Our maple sugaring season here in Vermont tends to overlap some with Lent each year. This year it happened to coincide perfectly. We missed one run of sap in late February, our trees weren’t tapped as we had too many other things on our plate to get them in by then. But by Ash Wednesday we had the trees tapped and the sap was running up from the roots again on the sunny above 40 degree days that followed freezing nights.
You never know what a sugaring season will bring. It is all about the weather. If there are too many warm days in a row, the trees start to bud and the sap turns and isn’t good for maple syrup any longer. On the flip side you can be in a deep freeze for weeks and then only get a few good runs before things warm up for good.
Boiling sap is a labor of love, as I’ve explained many sugaring seasons here on this blog it takes at least 40 gallons of sap to get one gallon of syrup and boiling that sap off can take many many hours, not to mention the labor of collecting it! By the end of the season, even a shorter season, we have been known to leave gallons of sap unboiled, out of exhaustion.
This is our 9th sugaring season here in Vermont, and it was by far the longest we have experienced. It has spanned the full 40 days of Lent.
Lent is a penitential season, meaning it is a time to give some things up that might get in the way of your relationship with Jesus or add some things in that may add to it. Lent reminds me of the tulip bulbs that are doing all their work under the surface just waiting for the snow to break, the sun to warm up, and then burst forth in glory.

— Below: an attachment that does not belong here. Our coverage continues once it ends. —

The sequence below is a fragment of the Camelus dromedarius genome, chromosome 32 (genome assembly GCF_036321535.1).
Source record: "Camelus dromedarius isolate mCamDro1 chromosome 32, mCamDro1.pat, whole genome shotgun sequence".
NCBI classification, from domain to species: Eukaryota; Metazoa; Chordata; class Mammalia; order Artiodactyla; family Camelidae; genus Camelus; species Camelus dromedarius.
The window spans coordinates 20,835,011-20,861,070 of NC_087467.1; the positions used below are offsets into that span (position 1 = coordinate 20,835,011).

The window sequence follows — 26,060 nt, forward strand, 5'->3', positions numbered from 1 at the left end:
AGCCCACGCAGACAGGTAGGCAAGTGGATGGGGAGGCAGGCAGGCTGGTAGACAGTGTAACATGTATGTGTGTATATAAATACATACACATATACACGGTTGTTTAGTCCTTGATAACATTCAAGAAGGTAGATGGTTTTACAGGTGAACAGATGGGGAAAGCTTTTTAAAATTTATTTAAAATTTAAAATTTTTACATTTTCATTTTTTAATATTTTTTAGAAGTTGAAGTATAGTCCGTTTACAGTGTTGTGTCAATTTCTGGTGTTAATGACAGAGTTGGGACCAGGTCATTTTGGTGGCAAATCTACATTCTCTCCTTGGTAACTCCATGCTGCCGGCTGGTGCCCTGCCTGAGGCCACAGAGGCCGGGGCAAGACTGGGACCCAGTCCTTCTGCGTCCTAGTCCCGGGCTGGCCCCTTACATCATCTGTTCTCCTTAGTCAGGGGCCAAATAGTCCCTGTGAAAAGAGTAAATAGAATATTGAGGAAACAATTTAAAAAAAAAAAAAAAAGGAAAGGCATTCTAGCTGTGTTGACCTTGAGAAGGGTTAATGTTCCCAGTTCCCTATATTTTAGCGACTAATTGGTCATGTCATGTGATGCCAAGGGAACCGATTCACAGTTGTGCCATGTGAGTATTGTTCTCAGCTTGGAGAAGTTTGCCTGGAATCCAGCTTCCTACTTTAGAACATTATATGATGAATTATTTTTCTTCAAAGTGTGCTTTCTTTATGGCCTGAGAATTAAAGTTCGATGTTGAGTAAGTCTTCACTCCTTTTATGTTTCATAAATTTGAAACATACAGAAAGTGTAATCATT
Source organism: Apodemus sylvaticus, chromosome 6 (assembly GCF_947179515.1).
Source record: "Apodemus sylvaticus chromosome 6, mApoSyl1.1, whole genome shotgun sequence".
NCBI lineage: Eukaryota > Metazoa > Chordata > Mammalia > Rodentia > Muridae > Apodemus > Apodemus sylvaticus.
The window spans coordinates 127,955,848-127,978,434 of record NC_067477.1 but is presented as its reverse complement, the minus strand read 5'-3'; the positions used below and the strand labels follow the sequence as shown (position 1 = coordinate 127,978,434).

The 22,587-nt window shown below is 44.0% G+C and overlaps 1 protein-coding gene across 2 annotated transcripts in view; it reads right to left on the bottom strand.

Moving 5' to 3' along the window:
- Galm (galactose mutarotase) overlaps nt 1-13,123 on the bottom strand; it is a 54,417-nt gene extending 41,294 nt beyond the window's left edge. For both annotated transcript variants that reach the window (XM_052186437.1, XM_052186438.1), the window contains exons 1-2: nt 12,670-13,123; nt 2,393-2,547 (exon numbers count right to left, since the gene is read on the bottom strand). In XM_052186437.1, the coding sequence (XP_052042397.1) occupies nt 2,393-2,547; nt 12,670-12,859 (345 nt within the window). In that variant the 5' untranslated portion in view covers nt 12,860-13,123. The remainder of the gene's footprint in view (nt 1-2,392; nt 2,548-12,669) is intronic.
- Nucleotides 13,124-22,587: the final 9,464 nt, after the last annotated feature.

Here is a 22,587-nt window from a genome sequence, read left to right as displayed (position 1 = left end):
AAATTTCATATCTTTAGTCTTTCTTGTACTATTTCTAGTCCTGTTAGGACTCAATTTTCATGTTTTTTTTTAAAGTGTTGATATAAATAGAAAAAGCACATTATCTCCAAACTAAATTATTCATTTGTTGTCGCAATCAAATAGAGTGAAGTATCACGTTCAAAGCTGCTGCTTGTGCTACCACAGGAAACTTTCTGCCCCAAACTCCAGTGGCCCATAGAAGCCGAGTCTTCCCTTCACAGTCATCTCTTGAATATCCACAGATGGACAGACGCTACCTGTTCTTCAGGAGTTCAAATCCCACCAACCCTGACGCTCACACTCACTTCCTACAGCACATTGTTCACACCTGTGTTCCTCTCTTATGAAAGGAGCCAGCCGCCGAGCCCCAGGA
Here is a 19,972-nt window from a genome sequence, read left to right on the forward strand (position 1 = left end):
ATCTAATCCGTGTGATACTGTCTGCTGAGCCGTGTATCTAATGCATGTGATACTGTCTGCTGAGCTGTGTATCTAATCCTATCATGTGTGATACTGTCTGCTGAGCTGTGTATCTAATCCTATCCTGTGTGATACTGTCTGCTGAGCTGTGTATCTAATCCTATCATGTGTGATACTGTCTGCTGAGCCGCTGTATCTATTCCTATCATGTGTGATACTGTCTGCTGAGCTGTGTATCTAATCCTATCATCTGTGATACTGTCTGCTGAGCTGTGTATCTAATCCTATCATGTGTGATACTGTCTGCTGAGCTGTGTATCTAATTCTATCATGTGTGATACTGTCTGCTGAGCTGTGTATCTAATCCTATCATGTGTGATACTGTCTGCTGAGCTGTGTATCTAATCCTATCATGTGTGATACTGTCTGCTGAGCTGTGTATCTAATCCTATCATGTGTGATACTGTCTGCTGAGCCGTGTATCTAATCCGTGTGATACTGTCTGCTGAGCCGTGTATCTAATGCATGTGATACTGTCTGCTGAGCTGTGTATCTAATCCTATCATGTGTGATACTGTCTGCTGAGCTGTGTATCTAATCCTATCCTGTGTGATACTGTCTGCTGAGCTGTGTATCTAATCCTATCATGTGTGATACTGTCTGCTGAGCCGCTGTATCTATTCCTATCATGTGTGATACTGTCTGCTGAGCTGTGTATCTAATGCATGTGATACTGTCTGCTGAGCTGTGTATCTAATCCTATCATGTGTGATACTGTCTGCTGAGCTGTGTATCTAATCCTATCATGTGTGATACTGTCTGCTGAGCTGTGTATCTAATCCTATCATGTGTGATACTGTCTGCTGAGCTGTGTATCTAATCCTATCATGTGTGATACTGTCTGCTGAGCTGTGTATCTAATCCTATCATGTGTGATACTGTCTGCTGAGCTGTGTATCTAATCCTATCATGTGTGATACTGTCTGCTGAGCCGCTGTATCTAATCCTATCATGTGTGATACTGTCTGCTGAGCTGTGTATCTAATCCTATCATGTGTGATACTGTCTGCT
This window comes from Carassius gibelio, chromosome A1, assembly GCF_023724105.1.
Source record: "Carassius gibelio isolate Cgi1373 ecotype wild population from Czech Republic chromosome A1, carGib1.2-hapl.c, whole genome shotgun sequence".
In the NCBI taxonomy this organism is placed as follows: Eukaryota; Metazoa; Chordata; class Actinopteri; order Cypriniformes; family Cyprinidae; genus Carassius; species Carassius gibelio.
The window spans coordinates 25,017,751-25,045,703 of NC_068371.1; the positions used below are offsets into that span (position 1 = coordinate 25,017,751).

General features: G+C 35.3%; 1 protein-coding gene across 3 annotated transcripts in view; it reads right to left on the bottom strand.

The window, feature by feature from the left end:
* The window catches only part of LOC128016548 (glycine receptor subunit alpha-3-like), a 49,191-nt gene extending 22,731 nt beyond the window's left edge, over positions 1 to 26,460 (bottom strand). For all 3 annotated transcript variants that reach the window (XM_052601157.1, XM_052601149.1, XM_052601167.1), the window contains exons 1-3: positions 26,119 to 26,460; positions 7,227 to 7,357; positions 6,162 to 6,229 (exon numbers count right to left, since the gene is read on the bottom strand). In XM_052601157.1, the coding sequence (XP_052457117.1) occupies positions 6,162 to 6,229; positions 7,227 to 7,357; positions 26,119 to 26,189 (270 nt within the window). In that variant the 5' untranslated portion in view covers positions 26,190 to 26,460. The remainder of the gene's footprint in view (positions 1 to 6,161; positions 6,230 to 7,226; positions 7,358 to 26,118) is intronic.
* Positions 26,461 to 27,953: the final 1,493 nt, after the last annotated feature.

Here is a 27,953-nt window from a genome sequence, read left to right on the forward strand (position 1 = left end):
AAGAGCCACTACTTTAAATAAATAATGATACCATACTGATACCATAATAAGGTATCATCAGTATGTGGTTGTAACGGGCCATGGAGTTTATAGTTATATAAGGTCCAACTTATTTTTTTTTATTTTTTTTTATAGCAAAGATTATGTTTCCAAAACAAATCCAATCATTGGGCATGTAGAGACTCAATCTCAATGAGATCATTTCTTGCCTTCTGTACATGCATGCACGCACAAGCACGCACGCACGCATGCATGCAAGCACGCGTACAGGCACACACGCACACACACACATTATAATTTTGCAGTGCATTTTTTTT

What have I planted in the earth this Lent? Well the snow this past March and some late winter fevers/colds blanketed our house and blanketed some of my Lenten practices/promises. Just because conditions weren’t ideal doesn’t mean nothing is going on under the surface.
Lent may be over and Easter on the horizon, but my Lenten bulbs have not yet pushed up from the earth… they need a little more time in the dark and that is ok, I have faith they’ll make it to the light. Hey, Easter isn’t quite here yet!
This season we made double the amount of syrup we usually do and though we are a bit tired, there is a certain joy in persisting, in not letting any of that sap go to waste. Also of course the joy to come of using and sharing our sweet syrup all year long!
If you want to get a peek into the last 40 days here, below are some pictures from our unusually long sugaring season and at the end I’ve included a little video too.
With love from Vermont,